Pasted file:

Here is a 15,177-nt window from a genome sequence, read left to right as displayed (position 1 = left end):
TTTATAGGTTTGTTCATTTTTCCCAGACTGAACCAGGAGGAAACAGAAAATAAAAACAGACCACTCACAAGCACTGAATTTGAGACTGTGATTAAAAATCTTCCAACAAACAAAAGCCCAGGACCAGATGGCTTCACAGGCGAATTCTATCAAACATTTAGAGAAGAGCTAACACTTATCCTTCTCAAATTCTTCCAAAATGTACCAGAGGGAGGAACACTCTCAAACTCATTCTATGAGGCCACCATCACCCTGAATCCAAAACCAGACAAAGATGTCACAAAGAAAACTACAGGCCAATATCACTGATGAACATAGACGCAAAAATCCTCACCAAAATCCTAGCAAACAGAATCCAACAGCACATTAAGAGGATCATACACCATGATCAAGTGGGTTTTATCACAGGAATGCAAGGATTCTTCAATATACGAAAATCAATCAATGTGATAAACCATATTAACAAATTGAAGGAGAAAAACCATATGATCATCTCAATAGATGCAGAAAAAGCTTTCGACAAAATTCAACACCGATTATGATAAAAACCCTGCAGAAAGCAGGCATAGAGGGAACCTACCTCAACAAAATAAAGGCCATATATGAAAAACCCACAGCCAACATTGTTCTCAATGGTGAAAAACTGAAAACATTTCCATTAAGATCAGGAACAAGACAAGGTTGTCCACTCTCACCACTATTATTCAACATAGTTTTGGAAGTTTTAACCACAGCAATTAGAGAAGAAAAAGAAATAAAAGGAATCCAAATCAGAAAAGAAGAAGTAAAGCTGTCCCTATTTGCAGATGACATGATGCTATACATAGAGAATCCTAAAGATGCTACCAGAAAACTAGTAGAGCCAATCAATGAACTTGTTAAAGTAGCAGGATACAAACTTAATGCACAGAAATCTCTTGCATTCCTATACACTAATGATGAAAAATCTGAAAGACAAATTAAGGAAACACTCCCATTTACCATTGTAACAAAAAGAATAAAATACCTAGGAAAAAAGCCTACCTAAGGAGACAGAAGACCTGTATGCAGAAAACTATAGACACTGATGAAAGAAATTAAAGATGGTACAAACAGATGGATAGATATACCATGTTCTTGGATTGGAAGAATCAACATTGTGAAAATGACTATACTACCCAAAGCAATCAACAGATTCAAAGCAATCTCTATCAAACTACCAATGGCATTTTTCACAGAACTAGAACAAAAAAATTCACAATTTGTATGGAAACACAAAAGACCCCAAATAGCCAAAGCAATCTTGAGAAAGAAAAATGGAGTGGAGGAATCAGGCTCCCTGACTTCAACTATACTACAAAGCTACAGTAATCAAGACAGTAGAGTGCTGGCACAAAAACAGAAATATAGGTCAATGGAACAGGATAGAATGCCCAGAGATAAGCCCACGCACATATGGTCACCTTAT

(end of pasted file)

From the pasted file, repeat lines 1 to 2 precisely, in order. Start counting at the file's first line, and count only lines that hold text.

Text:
Here is a 15,177-nt window from a genome sequence, read left to right as displayed (position 1 = left end):
TTTATAGGTTTGTTCATTTTTCCCAGACTGAACCAGGAGGAAACAGAAAATAAAAACAGACCACTCACAAGCACTGAATTTGAGACTGTGATTAAAAATCTTCCAACAAACAAAAGCCCAGGACCAGATGGCTTCACAGGCGAATTCTATCAAACATTTAGAGAAGAGCTAACACTTATCCTTCTCAAATTCTTCCAAAATGTACCAGAGGGAGGAACACTCTCAAACTCATTCTATGAGGCCACCATCACCCTGAATCCAAAACCAGACAAAGATGTCACAAAGAAAACTACAGGCCAATATCACTGATGAACATAGACGCAAAAATCCTCACCAAAATCCTAGCAAACAGAATCCAACAGCACATTAAGAGGATCATACACCATGATCAAGTGGGTTTTATCACAGGAATGCAAGGATTCTTCAATATACGAAAATCAATCAATGTGATAAACCATATTAACAAATTGAAGGAGAAAAACCATATGATCATCTCAATAGATGCAGAAAAAGCTTTCGACAAAATTCAACACCGATTATGATAAAAACCCTGCAGAAAGCAGGCATAGAGGGAACCTACCTCAACAAAATAAAGGCCATATATGAAAAACCCACAGCCAACATTGTTCTCAATGGTGAAAAACTGAAAACATTTCCATTAAGATCAGGAACAAGACAAGGTTGTCCACTCTCACCACTATTATTCAACATAGTTTTGGAAGTTTTAACCACAGCAATTAGAGAAGAAAAAGAAATAAAAGGAATCCAAATCAGAAAAGAAGAAGTAAAGCTGTCCCTATTTGCAGATGACATGATGCTATACATAGAGAATCCTAAAGATGCTACCAGAAAACTAGTAGAGCCAATCAATGAACTTGTTAAAGTAGCAGGATACAAACTTAATGCACAGAAATCTCTTGCATTCCTATACACTAATGATGAAAAATCTGAAAGACAAATTAAGGAAACACTCCCATTTACCATTGTAACAAAAAGAATAAAATACCTAGGAAAAAAGCCTACCTAAGGAGACAGAAGACCTGTATGCAGAAAACTATAGACACTGATGAAAGAAATTAAAGATGGTACAAACAGATGGATAGATATACCATGTTCTTGGATTGGAAGAATCAACATTGTGAAAATGACTATACTACCCAAAGCAATCAACAGATTCAAAGCAATCTCTATCAAACTACCAATGGCATTTTTCACAGAACTAGAACAAAAAAATTCACAATTTGTATGGAAACACAAAAGACCCCAAATAGCCAAAGCAATCTTGAGAAAGAAAAATGGAGTGGAGGAATCAGGCTCCCTGACTTCAACTATACTACAAAGCTACAGTAATCAAGACAGTAGAGTGCTGGCACAAAAACAGAAATATAGGTCAATGGAACAGGATAGAATGCCCAGAGATAAGCCCACGCACATATGGTCACCTTAT